Published: June 4, 2002
MOUNT CRAWFORD, VA. – With a huge grouping of more than 6,000 pieces of Eighteenth and Nineteenth Century glass, seven such groups were combined at Green Valley Auctions the weekend of May 9-10. The glass came from noted antique price guide editor Kyle Husfloen; Harold and the late Marcia Grunewald; the H. Richard Strand Trust; the James Pollard collection of drinking vessels; lacy pressed glass and ceramics from the Charles Rand Penny collection; selections from Marjorie and Duell Glover; also Frances and the late Herman Taylor; and others.
The expected high price leader was advertised as previously unrecorded and one of the most important discoveries in the field of early American glass in the last 20 years.
The owners were stunned to learn they had the only such known matched pair of blown molded and pressed clear whale oil lamps, each with 12 flutes around the lower section with pronounced ribs and heavy pressed Diamond Pinwheel toddy plate bases. Made by Boston & Sandwich Glass Co., dated 1828-1830, they were not large, being only 61/2 inches high with 47/8-inch diameter bases. Condition was outstanding with light mold roughness and flakes that were not disfiguring. Bidding was intense and the pair sold for $18,700.
The sale grossed $400,086, including the ten percent buyer’s premium. These proceeds included 106 lots of James Pollard’s glass reference library that contributed $6,033.
There were 297 registered bidders from 35 states and Canada of whom 170 live bidders participated in the hall during the two-day sale. Approximately 106 absentee bid-ders entered more than 2,250 bids coupled with 65 separate phone bids. One dealer from Williamsburg, Va., had just endured knee surgery and, although he could hardly walk or drive said, “I wait for Green Valley glass auctions for months. They are world class. Nothing could keep me away from this sale.”
Another customer from Atlanta came just to see a small number of vintage bottles. He said the trip was worth it because he knew they would be in excellent condition. He entered several absentee bids. Also, a staff member explained, “Yes, this is a big sale, but our Fall Glass Sales are always much larger.”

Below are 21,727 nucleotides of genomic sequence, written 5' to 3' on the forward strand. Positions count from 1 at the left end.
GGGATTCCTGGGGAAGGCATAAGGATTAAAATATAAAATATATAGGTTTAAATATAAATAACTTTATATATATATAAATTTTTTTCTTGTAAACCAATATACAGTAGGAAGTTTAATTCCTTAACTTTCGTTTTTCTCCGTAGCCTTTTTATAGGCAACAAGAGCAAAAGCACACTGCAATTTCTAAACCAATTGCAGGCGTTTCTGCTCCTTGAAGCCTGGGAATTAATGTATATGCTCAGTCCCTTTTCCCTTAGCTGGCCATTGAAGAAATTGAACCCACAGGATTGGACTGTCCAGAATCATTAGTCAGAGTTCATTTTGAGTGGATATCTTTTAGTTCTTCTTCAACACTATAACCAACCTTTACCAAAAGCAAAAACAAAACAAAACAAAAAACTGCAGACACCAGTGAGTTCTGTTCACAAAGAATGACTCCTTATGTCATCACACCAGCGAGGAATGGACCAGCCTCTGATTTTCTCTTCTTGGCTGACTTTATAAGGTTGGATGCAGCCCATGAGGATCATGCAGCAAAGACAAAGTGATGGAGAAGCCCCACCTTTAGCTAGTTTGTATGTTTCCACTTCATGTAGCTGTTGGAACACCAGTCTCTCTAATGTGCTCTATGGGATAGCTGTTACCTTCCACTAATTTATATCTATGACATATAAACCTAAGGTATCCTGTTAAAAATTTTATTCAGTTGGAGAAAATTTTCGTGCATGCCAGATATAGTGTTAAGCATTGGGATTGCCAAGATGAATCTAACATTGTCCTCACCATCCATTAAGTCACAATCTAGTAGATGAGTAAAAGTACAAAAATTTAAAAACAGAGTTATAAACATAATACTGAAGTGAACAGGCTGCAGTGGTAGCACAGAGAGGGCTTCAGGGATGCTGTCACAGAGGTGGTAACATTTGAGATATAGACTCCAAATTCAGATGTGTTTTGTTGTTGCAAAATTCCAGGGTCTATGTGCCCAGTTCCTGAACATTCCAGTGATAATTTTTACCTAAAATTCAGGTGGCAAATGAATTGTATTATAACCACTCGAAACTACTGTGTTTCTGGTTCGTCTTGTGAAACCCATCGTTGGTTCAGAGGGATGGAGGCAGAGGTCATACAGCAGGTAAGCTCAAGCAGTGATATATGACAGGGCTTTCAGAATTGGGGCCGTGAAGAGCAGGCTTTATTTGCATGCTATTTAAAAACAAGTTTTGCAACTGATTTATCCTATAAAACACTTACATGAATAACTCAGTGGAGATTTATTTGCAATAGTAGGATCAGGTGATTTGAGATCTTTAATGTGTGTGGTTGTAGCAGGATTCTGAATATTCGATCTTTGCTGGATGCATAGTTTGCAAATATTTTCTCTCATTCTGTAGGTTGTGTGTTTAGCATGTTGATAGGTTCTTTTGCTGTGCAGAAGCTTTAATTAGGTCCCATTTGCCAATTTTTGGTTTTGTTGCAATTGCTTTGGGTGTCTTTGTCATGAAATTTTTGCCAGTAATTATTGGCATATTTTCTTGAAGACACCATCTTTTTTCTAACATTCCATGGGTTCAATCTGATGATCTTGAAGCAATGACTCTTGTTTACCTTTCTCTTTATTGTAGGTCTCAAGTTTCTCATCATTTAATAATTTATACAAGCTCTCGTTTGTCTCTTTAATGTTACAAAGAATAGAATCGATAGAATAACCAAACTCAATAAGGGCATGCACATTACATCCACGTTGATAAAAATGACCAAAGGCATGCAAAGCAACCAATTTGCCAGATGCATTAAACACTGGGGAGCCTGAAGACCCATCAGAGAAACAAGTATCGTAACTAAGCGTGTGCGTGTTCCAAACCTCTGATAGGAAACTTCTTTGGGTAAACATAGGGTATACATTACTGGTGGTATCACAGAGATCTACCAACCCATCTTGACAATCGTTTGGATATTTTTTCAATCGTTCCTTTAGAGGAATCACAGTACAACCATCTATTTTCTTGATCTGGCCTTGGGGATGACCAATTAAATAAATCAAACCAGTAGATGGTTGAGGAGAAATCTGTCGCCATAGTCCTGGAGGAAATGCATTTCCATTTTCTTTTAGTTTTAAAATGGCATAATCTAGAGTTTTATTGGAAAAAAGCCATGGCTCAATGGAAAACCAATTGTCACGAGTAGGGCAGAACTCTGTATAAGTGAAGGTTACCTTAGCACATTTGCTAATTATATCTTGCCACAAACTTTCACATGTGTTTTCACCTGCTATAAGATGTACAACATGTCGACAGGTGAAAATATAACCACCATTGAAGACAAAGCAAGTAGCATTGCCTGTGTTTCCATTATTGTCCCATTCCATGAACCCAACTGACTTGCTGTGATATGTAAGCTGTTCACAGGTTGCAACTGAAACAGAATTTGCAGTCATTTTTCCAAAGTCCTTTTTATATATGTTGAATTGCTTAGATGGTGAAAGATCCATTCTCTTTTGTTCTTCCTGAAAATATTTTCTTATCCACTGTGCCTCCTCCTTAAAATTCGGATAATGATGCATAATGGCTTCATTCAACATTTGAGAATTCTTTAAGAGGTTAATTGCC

Higher prices awaited Saturday’s buyers because Session One, on Friday, disposed of more than 1,300 block lot EAPG goblets, wine glasses and tumblers. These were followed by additional buyer’s choice table and tray lots of grouped uncataloged ordinary pieces. Blocked lots of drinking vessels sold from $10 to $132; 16 such lots, however, performed especially well and reached prices from $400 up to $1,760.
Top selling vase was a deep brilliant teal or blue-green pressed tulip vase from the Glover Collection selling for $10,450. It was made by Boston & Sandwich Glass Co. Also from Glover was a pressed four-printie block vase, brilliant emerald green, with gaffered rim, wafer to a hexagonal base, 11½ inches high, by Boston & Sandwich Glass Co., that settled for $3,850.
Other prized vases were two from the Husfloen collection, both of pressed tulip design, by Boston & Sandwich Glass Co, standing approximately ten inches high, with deep emerald green vase selling for $3,850 and the deep amethyst version going for $4,675.
A complicated pressed lacy glass design called the Hairpin had the tray in the shape of a peacock, with clear closed handle, and according to Wilson reference, “This tray is among the rarities of lacy pressed glass.” It was not round, having dimensions of eight inches by 9¼ . Its price, even with some minor damage, was $4,125.
Extra interest came from quieter bidders; a free-blown with engraved decoration pint jug, clear nonlead glass with slight blue tint, baluster form, crude applied solid handle, applied circular foot with small deep open pontil and decorated with floral swags, love knots and vines, it was Mid-Atlantic, possibly from Maryland, made during the early Nineteenth Century period. High bid was $1,760.